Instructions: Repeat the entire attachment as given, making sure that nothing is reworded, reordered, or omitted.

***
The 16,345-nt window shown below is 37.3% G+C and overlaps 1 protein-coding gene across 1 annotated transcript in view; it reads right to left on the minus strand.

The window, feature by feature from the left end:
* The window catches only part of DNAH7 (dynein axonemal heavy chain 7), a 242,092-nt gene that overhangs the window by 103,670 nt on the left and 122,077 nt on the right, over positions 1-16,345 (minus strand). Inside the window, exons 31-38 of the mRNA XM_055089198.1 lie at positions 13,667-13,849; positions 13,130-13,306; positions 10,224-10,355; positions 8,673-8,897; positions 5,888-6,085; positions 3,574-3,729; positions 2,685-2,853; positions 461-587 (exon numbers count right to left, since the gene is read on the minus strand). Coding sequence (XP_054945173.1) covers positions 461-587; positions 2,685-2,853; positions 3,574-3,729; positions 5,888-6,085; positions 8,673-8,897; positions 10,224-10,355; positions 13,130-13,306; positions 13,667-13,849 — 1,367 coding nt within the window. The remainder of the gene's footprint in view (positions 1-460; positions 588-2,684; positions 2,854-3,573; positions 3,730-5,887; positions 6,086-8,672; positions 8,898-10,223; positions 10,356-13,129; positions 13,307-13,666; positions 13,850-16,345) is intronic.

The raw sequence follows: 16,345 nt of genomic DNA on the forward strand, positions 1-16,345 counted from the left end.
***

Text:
The 16,345-nt window shown below is 37.3% G+C and overlaps 1 protein-coding gene across 1 annotated transcript in view; it reads right to left on the minus strand.

The window, feature by feature from the left end:
* The window catches only part of DNAH7 (dynein axonemal heavy chain 7), a 242,092-nt gene that overhangs the window by 103,670 nt on the left and 122,077 nt on the right, over positions 1-16,345 (minus strand). Inside the window, exons 31-38 of the mRNA XM_055089198.1 lie at positions 13,667-13,849; positions 13,130-13,306; positions 10,224-10,355; positions 8,673-8,897; positions 5,888-6,085; positions 3,574-3,729; positions 2,685-2,853; positions 461-587 (exon numbers count right to left, since the gene is read on the minus strand). Coding sequence (XP_054945173.1) covers positions 461-587; positions 2,685-2,853; positions 3,574-3,729; positions 5,888-6,085; positions 8,673-8,897; positions 10,224-10,355; positions 13,130-13,306; positions 13,667-13,849 — 1,367 coding nt within the window. The remainder of the gene's footprint in view (positions 1-460; positions 588-2,684; positions 2,854-3,573; positions 3,730-5,887; positions 6,086-8,672; positions 8,898-10,223; positions 10,356-13,129; positions 13,307-13,666; positions 13,850-16,345) is intronic.

The raw sequence follows: 16,345 nt of genomic DNA on the forward strand, positions 1-16,345 counted from the left end.